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To turn around the Wolverines, Harbaugh should look to his own past

Bo Schembechler talks to Jim Harbaugh during a 1985 game against Notre Dame.
Bentley Historical Library
Bo Schembechler talks to Jim Harbaugh during a 1985 game against Notre Dame. The Wolverines would end the season in second place.

This year, for the first time, the Big Ten failed to place a team in the four-team College Football Playoff. But the league redeemed itself by winning its first seven bowl games – an amazing run. The Big Ten was just one win away from an unprecedented 8-0 bowl record: Michigan versus South Carolina in the Outback Bowl.

Michigan finished the regular season with a disappointing 8-4 record, which wasn’t not too surprising after losing two quarterbacks. But a bowl game victory would put them at 9-4, just one short of the standard set by Harbaugh’s first two Michigan teams. Not bad at all.

The Wolverines were heavily favored, and that seemed right when Michigan jumped out to a 19-3 lead. The offense looked solid, and the defense dominant, as usual -- and that’s when the wheels came off in spectacular fashion. The Wolverines gave the ball away five times in the second half. The offense was disorganized, undisciplined, and poorly coached – the antithesis of Harbaugh’s previous teams.

Michigan’s 26-19 loss sparked a crescendo of criticism from fans and reporters alike. The national media crowed that Harbaugh, Michigan’s homegrown hero, was a bust. For the first time, a significant minority of the Michigan fans wondered aloud if that might be true.

These predictable responses are overreactions, and most Michigan fans know it. But they do pile on the pressure for the season ahead, raising three possibilities:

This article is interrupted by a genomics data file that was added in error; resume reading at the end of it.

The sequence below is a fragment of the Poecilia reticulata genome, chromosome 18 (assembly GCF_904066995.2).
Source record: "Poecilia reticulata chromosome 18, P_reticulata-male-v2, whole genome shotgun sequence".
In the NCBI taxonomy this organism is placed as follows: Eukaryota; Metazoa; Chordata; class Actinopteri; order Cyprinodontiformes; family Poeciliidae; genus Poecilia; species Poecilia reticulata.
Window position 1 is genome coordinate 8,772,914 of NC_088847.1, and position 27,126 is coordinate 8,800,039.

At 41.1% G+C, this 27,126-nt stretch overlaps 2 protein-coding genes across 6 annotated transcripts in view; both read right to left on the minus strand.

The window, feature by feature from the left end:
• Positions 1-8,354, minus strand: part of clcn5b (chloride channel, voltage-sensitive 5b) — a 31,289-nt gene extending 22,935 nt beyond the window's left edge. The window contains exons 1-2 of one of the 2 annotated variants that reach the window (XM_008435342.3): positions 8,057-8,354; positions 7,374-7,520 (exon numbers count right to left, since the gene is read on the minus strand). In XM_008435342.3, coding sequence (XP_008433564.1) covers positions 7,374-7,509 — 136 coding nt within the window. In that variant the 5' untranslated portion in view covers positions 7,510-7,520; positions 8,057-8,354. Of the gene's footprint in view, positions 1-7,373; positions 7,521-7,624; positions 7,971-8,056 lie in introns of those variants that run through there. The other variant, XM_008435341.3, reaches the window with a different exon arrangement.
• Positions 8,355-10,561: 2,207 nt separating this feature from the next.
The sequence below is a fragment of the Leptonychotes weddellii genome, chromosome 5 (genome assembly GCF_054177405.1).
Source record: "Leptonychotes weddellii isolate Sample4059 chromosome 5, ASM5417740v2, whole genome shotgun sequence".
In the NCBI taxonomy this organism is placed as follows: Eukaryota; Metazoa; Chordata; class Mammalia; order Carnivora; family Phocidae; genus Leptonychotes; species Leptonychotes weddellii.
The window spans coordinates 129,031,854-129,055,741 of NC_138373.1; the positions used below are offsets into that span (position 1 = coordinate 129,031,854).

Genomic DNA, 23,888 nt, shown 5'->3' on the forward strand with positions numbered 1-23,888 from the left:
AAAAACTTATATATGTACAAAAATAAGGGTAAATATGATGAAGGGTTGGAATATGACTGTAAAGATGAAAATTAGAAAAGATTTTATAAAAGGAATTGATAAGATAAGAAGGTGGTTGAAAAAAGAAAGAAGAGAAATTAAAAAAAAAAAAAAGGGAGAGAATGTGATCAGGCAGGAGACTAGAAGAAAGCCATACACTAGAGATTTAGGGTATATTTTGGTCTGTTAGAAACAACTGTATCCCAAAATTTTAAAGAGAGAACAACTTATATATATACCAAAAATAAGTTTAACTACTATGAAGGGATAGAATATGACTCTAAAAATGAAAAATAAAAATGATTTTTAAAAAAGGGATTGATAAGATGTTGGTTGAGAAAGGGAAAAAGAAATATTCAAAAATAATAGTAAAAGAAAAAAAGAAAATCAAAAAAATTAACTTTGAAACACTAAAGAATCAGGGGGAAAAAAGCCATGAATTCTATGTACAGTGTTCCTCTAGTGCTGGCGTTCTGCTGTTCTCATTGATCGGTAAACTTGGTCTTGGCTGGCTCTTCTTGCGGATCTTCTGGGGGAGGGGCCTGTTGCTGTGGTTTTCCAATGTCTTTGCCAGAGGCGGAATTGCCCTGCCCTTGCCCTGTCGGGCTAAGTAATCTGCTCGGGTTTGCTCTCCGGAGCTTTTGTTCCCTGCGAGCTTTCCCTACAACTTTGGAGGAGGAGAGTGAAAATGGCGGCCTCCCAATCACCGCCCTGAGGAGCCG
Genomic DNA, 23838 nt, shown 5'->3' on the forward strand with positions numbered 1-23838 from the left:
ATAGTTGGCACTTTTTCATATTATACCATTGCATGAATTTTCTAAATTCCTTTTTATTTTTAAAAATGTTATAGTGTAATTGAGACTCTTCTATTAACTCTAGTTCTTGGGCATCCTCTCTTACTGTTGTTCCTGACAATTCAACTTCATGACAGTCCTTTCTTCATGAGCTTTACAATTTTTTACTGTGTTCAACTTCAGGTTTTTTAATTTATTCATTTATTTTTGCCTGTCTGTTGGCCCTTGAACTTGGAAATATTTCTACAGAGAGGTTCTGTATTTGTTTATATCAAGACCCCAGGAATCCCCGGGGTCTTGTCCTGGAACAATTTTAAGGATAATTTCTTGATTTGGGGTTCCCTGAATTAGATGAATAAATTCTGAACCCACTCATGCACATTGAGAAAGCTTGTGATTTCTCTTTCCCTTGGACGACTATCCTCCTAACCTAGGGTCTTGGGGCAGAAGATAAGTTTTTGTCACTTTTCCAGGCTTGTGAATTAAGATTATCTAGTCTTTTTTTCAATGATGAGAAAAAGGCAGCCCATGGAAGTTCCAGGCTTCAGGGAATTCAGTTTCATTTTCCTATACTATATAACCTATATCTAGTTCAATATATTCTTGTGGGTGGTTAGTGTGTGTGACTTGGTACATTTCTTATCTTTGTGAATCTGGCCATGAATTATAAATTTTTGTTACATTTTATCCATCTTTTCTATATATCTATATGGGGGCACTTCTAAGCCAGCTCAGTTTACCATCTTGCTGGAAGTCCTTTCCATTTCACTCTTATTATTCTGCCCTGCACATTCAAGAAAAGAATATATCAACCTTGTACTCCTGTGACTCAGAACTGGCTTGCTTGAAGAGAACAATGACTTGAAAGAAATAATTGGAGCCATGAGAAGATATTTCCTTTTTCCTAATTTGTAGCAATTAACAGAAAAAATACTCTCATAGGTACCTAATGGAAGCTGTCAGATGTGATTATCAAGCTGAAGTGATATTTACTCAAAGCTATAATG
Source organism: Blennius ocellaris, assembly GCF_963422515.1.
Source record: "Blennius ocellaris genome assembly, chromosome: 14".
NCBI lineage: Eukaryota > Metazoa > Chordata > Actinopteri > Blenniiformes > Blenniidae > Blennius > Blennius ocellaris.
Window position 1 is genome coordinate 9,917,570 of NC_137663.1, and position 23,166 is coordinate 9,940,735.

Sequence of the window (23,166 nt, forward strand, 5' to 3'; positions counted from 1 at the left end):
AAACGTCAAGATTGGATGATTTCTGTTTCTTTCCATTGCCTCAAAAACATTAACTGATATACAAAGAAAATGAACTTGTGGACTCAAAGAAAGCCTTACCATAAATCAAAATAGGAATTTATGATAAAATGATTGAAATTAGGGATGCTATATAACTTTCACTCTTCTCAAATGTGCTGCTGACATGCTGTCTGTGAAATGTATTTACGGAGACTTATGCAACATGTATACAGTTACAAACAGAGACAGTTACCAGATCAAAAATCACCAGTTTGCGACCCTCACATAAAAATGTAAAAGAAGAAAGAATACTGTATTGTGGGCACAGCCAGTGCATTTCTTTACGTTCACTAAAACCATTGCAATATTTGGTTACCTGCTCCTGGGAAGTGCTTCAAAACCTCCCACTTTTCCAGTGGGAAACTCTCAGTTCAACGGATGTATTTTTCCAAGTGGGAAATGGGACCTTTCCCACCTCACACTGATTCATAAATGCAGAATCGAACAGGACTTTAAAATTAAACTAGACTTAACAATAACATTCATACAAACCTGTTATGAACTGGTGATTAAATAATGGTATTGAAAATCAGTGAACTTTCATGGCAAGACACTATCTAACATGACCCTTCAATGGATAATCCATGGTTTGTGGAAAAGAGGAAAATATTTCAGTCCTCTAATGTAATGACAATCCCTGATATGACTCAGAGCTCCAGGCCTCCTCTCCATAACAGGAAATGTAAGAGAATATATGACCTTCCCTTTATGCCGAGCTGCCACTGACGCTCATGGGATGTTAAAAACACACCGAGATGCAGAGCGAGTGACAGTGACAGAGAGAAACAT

First, the Wolverines could get worse. It’s not clear if the NCAA will let five-star transfer quarterback Shae Patterson play this coming season, so Michigan’s offense could be leaderless again next year. With a historically brutal schedule, another step backward is entirely possible – an outcome many are betting on.

Second, Michigan might hold its own, and finish with 8 wins again. If so, the future could still be bright, with a stronger roster and easier schedule coming the next year.

But there’s a third scenario: Harbaugh sorts out the offense, starting with his coaching staff. Right now they have too many cooks in the kitchen, with not one but two offensive assistants making a million dollars. This creates a cloudy chain of command – poison for any organization.

But it’s worth remembering Harbaugh played quarterback in the NFL for 14 years, and coached great offenses for another 14, so it’s hard to believe he suddenly forgot how to run an effective offense. I’d imagine he’ll take charge of the offense, get back to basics, and start scoring points. With a defense returning almost everyone, they could get back to ten wins.

If they do, it will be reminiscent of Bo Schembechler’s biggest turn-around. In 1984, Michigan’s quarterback went down, and the Wolverines finished 6-and-6 – Bo’s worst season.

The next year, 1985, Bo made everyone – coaches and players – start from scratch. His quarterback returned to lead an unranked team to number two in the nation – Bo’s best finish.

What was the difference? “We just remembered how we do things around here,” he said. “Then we went back to doing those things better than anyone else. That’s all.”

Who was that quarterback? None other than James Joseph Harbaugh, who knows that comeback script better than anyone alive.

The odds don’t favor a comeback for Harbaugh’s current team – but the odds didn’t favor his mentor’s comeback, either.

John U. Bacon is a freelance sports commentator. His views are his own and do not necessarily reflect those of Michigan Radio, its management, or its license holder, the University of Michigan.

John U. Bacon has worked nearly three decades as a writer, a public speaker, and a college instructor, winning awards for all three.
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